5 Child Custody Mistakes Single Parents Make

Rookie Mistakes You'll Want to Avoid

Going to court to fight for child custody is an emotional time. And many single parents make mistakes simply because they're uncertain about what to do, and they're easily swayed by friends and family members who mean well, but who have little or no experience with the courts. Here are five of the most common child custody mistakes parents make, along with tips on how to avoid them:

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Showing Your Hand

Businesswoman at table with head resting on hand
Thomas Barwick Getty

One of the most dangerous mistakes you can make is letting your ex know what you plan to do or say in court. Be careful who you speak with about your case, socially, as well. You never know who might carry information back to your ex, thinking that they can help you resolve things out of court -- when all they're really doing is weakening your case. The person you want to strategize with is your lawyer.

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Making Your Child Custody Case About How Your Ex Failed You

There may be some parallels between being an inattentive, negligent partner and being a sub-par parent. But the moment you try to make that case in court, you present yourself to the judge as someone who is bitter and angry -- and who may not be willing to collaborate with your ex at all. In some situations, the courts will use this concern as a reason to grant custody to the other parent: the exact opposite of what you were going for in the first place.

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Letting Your Emotions Drive Your Decisions

It's natural that your emotions are high at this point, but you have to exercise restraint and stop yourself from letting those emotions drive your decisions. This happens quite often when family members get involved and start nagging at you to go for more parenting time or more child support. Don't let pressure from others cause you to make choices you could regret -- like turning a reasonably amicable situation into a nasty, contentious child custody battle. To avoid this, always consult with your lawyer before changing course and asking for more.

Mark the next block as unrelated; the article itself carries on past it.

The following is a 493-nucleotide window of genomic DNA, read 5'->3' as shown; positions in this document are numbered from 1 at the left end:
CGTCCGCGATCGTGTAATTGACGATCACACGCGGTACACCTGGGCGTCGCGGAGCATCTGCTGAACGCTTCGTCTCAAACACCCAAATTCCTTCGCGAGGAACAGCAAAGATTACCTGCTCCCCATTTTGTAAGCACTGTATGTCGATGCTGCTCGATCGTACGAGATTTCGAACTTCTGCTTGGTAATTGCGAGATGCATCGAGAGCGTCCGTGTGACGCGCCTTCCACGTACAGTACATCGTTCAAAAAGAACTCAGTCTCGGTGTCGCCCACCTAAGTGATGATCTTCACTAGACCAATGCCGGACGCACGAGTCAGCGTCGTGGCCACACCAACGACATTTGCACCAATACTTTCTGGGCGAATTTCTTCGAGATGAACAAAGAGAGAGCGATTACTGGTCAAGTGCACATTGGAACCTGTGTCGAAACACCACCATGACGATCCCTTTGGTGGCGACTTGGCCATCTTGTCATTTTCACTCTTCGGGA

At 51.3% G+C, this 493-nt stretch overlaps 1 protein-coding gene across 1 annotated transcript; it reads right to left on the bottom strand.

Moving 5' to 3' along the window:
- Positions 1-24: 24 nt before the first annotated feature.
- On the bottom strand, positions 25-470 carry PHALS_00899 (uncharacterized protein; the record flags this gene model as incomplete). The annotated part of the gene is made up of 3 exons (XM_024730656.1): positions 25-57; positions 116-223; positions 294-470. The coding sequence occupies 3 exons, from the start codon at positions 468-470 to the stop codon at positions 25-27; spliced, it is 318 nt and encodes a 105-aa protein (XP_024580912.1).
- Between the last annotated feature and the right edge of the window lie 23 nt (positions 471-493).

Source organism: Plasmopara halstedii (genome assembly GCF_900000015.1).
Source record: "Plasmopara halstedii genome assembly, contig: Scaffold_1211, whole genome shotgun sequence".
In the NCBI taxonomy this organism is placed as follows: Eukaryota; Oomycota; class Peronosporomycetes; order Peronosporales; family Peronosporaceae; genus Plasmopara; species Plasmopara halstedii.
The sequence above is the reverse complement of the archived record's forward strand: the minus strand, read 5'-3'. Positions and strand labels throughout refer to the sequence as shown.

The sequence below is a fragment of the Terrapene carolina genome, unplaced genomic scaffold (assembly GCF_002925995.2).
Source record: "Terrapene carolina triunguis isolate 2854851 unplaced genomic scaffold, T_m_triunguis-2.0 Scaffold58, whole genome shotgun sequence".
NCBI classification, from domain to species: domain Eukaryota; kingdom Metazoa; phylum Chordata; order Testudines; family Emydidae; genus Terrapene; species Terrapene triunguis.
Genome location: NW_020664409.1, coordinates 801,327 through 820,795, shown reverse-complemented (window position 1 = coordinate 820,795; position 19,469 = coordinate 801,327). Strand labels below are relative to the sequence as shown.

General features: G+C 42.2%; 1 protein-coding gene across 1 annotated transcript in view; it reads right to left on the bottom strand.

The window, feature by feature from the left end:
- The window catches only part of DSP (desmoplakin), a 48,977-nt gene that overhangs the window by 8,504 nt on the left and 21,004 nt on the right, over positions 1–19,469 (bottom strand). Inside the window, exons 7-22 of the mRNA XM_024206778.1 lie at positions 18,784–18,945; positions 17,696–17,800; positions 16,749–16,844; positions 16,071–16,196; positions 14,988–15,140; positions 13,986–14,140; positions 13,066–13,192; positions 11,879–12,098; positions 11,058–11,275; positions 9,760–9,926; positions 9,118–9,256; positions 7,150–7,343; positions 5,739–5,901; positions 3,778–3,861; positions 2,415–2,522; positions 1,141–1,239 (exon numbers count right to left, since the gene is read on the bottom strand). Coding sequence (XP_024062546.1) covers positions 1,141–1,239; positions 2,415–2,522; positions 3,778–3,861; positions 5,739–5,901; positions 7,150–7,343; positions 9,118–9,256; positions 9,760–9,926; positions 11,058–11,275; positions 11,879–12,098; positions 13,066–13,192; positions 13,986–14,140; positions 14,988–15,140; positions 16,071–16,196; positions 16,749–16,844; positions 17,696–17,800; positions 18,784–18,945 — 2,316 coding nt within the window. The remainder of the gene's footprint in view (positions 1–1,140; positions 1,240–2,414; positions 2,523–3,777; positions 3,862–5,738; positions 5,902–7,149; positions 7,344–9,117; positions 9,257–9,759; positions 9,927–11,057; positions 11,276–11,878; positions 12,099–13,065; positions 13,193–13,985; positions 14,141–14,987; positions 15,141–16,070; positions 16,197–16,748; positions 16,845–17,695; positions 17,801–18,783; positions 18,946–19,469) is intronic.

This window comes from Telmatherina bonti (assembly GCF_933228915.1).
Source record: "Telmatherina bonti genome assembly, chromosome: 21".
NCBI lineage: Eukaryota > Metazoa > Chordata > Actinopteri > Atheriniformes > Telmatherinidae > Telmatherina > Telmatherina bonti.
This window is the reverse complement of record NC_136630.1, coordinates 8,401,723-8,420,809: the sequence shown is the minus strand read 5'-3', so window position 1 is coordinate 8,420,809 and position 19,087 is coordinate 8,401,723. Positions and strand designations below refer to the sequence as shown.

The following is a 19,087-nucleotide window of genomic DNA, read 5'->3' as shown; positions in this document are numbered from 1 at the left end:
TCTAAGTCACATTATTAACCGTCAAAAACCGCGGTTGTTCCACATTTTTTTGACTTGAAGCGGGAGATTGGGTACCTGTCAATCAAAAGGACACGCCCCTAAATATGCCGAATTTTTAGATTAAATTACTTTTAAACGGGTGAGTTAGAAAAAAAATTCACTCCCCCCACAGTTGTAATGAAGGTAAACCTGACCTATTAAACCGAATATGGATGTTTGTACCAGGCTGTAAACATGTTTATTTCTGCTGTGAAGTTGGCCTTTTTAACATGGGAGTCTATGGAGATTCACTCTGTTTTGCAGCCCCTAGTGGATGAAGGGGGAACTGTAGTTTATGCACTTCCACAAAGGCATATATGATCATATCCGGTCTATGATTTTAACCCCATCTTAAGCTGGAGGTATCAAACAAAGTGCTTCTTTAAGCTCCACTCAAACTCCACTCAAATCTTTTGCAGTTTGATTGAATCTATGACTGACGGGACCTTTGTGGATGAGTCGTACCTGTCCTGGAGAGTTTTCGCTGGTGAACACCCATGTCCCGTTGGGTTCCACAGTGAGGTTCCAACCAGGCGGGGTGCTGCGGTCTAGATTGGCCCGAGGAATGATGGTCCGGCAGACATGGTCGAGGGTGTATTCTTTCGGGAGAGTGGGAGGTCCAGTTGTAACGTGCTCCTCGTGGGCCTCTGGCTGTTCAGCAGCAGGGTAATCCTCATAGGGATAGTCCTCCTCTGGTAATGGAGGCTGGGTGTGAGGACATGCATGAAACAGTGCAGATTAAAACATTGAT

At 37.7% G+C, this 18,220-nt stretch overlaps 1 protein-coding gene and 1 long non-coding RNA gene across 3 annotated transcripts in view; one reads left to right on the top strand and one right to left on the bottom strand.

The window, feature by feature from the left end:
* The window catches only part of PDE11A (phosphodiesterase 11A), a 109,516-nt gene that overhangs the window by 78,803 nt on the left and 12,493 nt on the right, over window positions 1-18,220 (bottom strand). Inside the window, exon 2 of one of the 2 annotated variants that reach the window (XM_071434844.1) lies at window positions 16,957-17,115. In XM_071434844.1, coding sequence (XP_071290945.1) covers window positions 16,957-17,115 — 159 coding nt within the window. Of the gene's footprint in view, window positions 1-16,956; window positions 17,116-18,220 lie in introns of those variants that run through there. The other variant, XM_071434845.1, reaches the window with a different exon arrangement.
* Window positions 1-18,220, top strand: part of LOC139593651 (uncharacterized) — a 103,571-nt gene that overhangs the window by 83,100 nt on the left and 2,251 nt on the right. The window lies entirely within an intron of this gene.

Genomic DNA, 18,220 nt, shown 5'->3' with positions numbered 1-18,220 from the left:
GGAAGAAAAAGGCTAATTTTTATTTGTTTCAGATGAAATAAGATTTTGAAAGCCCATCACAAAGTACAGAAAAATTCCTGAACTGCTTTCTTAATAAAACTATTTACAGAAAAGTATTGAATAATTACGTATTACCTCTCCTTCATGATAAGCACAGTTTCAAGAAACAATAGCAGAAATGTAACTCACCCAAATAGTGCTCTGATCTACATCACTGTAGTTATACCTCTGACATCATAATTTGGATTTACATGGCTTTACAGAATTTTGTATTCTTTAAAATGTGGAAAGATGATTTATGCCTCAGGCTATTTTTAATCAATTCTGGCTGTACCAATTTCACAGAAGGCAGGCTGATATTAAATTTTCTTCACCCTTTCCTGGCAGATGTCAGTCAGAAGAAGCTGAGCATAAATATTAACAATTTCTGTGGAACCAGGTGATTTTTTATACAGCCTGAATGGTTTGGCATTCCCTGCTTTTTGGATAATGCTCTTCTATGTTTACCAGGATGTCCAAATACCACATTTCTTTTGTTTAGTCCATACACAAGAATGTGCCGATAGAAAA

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Attempting to Speak for Your Children

Similarly, making your case about how much the children need you can also backfire. From the court's perspective, your children need both of you, and any attempt to suggest that your children need you or want you more than your ex could put you in a negative light. If you believe your children do wish to speak for themselves in court, consult with your lawyer ahead of time about the child custody laws in your state. Generally, the courts are willing to hear from children ages 13 and older, but specific rules and criteria vary by state.

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Taking a Passive Approach to the Entire Experience

Even when you hire an excellent lawyer, one with an outstanding track record for helping clients win custody, you should never sit passively by and put the outcome of your case entirely in someone else's hands. It's up to you to do the research about your state, your county, and even the judge assigned to your case. Work just as hard as you would if you were representing yourself in court, pro se. Finding out up front that the court strongly favors joint physical custody, for example, can help guide discussions with your lawyer and ensure that you have no regrets about your case later. Likewise, make sure that all of your paperwork is turned in on time and that you're present at every hearing. Demonstrating your determination in this way can have a powerful impact!